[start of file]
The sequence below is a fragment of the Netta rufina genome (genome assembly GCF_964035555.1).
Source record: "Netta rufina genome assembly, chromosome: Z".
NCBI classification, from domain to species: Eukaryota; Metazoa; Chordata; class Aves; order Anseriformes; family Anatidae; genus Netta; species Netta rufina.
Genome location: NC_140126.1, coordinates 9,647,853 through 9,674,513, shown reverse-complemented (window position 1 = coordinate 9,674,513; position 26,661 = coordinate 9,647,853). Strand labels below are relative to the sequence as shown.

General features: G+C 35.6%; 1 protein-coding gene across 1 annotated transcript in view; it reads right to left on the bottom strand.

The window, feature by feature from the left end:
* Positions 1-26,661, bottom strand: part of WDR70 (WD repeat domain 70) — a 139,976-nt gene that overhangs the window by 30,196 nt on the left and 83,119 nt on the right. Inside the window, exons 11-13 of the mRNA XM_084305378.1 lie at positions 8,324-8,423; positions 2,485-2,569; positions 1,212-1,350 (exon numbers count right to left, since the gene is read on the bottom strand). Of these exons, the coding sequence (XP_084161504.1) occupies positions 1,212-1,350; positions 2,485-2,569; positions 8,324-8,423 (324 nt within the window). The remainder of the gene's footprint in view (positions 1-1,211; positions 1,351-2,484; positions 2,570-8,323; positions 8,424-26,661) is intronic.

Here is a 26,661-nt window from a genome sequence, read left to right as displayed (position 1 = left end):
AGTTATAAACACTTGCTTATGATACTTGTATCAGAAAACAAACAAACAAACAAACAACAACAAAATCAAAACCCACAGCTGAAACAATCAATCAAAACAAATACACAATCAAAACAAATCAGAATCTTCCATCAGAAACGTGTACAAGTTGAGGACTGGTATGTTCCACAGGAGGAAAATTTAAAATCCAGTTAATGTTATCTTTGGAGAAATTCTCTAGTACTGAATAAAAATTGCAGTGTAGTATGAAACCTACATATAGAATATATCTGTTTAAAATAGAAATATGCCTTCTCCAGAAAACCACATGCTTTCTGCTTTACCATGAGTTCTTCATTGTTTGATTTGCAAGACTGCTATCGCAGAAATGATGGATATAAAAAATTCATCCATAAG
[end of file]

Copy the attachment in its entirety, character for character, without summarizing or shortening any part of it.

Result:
The sequence below is a fragment of the Netta rufina genome (genome assembly GCF_964035555.1).
Source record: "Netta rufina genome assembly, chromosome: Z".
NCBI classification, from domain to species: Eukaryota; Metazoa; Chordata; class Aves; order Anseriformes; family Anatidae; genus Netta; species Netta rufina.
Genome location: NC_140126.1, coordinates 9,647,853 through 9,674,513, shown reverse-complemented (window position 1 = coordinate 9,674,513; position 26,661 = coordinate 9,647,853). Strand labels below are relative to the sequence as shown.

General features: G+C 35.6%; 1 protein-coding gene across 1 annotated transcript in view; it reads right to left on the bottom strand.

The window, feature by feature from the left end:
* Positions 1-26,661, bottom strand: part of WDR70 (WD repeat domain 70) — a 139,976-nt gene that overhangs the window by 30,196 nt on the left and 83,119 nt on the right. Inside the window, exons 11-13 of the mRNA XM_084305378.1 lie at positions 8,324-8,423; positions 2,485-2,569; positions 1,212-1,350 (exon numbers count right to left, since the gene is read on the bottom strand). Of these exons, the coding sequence (XP_084161504.1) occupies positions 1,212-1,350; positions 2,485-2,569; positions 8,324-8,423 (324 nt within the window). The remainder of the gene's footprint in view (positions 1-1,211; positions 1,351-2,484; positions 2,570-8,323; positions 8,424-26,661) is intronic.

Here is a 26,661-nt window from a genome sequence, read left to right as displayed (position 1 = left end):
AGTTATAAACACTTGCTTATGATACTTGTATCAGAAAACAAACAAACAAACAAACAACAACAAAATCAAAACCCACAGCTGAAACAATCAATCAAAACAAATACACAATCAAAACAAATCAGAATCTTCCATCAGAAACGTGTACAAGTTGAGGACTGGTATGTTCCACAGGAGGAAAATTTAAAATCCAGTTAATGTTATCTTTGGAGAAATTCTCTAGTACTGAATAAAAATTGCAGTGTAGTATGAAACCTACATATAGAATATATCTGTTTAAAATAGAAATATGCCTTCTCCAGAAAACCACATGCTTTCTGCTTTACCATGAGTTCTTCATTGTTTGATTTGCAAGACTGCTATCGCAGAAATGATGGATATAAAAAATTCATCCATAAG